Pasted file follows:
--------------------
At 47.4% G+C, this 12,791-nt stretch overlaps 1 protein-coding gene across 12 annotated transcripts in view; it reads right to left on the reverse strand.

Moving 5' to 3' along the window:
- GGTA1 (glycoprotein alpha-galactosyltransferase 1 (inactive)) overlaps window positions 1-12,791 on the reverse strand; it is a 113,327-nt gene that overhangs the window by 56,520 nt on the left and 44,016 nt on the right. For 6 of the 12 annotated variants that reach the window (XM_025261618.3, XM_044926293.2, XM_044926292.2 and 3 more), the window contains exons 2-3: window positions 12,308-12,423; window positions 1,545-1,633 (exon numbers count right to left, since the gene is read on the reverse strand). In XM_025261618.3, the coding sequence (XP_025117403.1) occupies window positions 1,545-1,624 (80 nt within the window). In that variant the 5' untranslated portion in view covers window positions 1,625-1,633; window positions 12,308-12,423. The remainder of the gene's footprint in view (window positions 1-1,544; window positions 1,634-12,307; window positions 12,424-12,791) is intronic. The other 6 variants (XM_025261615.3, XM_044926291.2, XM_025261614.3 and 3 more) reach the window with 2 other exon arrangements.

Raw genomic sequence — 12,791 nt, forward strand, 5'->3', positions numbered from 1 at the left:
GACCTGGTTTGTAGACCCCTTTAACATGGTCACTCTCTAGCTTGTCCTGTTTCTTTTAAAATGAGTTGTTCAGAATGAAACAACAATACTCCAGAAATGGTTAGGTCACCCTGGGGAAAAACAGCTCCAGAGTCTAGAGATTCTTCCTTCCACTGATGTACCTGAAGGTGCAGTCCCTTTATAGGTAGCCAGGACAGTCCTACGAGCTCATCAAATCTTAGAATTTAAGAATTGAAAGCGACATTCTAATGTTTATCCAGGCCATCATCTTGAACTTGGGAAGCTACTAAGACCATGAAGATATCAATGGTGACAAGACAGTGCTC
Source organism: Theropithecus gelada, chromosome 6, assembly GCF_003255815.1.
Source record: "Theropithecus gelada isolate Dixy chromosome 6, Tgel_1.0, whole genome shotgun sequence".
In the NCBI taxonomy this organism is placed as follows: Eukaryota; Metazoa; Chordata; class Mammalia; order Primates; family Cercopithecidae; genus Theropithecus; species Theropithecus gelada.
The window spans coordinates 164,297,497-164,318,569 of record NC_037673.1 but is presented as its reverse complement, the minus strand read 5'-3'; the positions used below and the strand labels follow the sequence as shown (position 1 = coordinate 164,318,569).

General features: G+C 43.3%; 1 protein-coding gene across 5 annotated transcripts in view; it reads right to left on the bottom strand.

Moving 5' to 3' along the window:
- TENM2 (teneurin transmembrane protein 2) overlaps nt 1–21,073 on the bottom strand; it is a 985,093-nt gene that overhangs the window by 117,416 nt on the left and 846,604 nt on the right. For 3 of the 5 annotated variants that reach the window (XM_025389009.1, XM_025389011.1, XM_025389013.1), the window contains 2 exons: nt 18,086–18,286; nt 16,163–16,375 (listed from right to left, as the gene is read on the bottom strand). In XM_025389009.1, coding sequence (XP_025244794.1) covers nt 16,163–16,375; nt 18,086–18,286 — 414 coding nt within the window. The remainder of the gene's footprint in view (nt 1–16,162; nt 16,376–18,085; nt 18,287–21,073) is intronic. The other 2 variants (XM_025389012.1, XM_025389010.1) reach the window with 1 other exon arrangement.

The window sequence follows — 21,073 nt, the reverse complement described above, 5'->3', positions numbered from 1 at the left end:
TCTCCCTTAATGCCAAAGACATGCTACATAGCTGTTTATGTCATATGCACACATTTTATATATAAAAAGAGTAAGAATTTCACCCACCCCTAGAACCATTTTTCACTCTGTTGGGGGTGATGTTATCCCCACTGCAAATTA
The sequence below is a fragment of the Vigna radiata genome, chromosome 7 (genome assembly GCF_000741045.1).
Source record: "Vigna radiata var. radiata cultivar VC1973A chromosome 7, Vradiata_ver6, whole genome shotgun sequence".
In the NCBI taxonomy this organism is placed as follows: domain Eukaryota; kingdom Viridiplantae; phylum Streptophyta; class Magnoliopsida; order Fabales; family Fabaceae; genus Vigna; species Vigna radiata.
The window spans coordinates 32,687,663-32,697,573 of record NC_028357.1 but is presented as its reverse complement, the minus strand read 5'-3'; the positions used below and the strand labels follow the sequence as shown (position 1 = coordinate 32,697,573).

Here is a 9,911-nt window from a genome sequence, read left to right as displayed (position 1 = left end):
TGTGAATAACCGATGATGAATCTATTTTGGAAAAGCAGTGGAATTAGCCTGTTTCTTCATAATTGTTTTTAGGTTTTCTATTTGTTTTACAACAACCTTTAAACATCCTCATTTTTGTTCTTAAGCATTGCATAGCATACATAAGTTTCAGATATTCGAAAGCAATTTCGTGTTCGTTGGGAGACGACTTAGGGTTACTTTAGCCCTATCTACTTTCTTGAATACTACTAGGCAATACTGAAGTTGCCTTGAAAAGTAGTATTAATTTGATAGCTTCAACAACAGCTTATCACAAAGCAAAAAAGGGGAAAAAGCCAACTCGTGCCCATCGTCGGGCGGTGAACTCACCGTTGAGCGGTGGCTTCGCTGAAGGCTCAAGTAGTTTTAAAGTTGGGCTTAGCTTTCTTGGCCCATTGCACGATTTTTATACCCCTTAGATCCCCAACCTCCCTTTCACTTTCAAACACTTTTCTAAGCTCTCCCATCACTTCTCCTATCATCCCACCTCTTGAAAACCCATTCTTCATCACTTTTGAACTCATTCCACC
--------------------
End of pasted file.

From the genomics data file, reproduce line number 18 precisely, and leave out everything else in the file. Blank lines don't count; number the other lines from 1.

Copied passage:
The window spans coordinates 32,687,663-32,697,573 of record NC_028357.1 but is presented as its reverse complement, the minus strand read 5'-3'; the positions used below and the strand labels follow the sequence as shown (position 1 = coordinate 32,697,573).